That means incorrigible, unreformable, incurable, dyed-in-the-wool.
Take Gazprom Gerd, for instance. Please. The Germans have pretended to be upset by his post-chancellorship antics but have secretely admired him all along, handling him with kid gloves (anyone who stands up to evil US-Amerika is a hero here). Now, with this little Ukraine thing going on, the bill finally has to be paid and everyone’s upset and wondering how they got here. Will there be consequeces for him? Of course not. Gazprom Gerd is Gazprom Gerd, after all.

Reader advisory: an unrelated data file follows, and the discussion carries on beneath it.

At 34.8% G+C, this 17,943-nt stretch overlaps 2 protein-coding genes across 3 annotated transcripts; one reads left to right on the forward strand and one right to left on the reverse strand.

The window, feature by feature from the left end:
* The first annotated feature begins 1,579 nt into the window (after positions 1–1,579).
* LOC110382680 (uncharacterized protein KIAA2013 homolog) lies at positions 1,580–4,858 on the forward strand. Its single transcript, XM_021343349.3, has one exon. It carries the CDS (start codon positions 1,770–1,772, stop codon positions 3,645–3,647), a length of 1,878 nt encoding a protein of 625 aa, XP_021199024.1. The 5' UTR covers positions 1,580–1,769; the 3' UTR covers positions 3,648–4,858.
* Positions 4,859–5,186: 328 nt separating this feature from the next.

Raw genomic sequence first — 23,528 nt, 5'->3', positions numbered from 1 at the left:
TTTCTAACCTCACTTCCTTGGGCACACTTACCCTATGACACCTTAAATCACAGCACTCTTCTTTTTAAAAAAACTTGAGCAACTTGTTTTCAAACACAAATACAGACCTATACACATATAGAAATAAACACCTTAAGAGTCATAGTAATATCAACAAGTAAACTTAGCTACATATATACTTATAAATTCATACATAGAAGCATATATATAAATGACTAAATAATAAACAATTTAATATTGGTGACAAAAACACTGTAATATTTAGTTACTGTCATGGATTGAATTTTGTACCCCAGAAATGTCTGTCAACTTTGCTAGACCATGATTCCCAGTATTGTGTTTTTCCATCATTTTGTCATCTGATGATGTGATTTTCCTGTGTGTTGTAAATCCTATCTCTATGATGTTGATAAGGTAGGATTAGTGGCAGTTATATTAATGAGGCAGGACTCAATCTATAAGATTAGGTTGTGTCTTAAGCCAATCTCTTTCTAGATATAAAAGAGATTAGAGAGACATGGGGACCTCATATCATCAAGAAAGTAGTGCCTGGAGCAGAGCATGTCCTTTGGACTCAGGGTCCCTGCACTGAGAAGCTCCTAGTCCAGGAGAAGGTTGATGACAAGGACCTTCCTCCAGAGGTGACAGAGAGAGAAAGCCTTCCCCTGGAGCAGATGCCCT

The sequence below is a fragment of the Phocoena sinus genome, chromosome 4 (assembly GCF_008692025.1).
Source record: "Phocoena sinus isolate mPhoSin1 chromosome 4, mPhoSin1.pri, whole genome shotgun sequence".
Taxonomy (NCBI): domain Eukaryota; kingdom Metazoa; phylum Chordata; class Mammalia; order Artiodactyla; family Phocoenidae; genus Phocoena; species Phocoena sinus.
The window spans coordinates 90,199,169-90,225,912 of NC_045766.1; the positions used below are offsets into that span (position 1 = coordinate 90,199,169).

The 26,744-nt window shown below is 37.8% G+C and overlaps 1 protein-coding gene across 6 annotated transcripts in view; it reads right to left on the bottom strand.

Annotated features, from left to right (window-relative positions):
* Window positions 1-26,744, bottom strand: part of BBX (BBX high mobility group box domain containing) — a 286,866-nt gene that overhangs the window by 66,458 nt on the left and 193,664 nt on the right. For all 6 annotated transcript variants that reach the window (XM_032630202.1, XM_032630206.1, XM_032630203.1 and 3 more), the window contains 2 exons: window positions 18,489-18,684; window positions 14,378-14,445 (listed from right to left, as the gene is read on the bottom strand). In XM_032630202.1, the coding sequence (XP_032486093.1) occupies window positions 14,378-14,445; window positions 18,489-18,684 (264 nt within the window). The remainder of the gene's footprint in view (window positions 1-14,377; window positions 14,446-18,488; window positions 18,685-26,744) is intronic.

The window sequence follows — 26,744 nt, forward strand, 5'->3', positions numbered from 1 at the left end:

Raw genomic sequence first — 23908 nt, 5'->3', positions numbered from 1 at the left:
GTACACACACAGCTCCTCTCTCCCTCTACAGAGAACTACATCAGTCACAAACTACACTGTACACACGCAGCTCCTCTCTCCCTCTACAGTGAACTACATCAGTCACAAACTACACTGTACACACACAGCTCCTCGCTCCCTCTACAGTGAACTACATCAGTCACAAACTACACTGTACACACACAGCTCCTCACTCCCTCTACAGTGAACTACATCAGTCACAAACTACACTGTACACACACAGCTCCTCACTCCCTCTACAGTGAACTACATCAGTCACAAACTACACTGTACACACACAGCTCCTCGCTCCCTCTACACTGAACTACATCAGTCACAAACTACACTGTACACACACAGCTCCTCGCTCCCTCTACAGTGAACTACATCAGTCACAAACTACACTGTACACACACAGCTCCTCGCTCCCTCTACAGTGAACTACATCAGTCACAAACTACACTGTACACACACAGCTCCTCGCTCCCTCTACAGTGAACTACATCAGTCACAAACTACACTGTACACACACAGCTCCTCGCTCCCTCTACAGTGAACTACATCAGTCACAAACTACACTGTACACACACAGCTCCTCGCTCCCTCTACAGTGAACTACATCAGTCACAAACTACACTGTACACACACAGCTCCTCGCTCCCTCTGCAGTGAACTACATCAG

The former chancellor who became Putin’s man in Germany – On the evening of Dec. 9, 2005, 17 days after Gerhard Schröder left office as chancellor of Germany, he got a call on his cellphone. It was his friend President Vladimir Putin of Russia.
Putin was pressing Schröder to accept an offer to lead the shareholder committee of Nord Stream, a Russian-controlled company in charge of building the first undersea gas pipeline directly connecting Russia and Germany.
“Are you afraid to work for us?” Putin had joked. Schröder might well have been, given the appearance of possible impropriety; the pipeline he was now being asked to head had been agreed to in the final weeks of his chancellorship, with his strong support.
He took the job anyway.
Seventeen years later, the former chancellor, who recounted the events himself in a pair of rare interviews, remains as defiant as ever.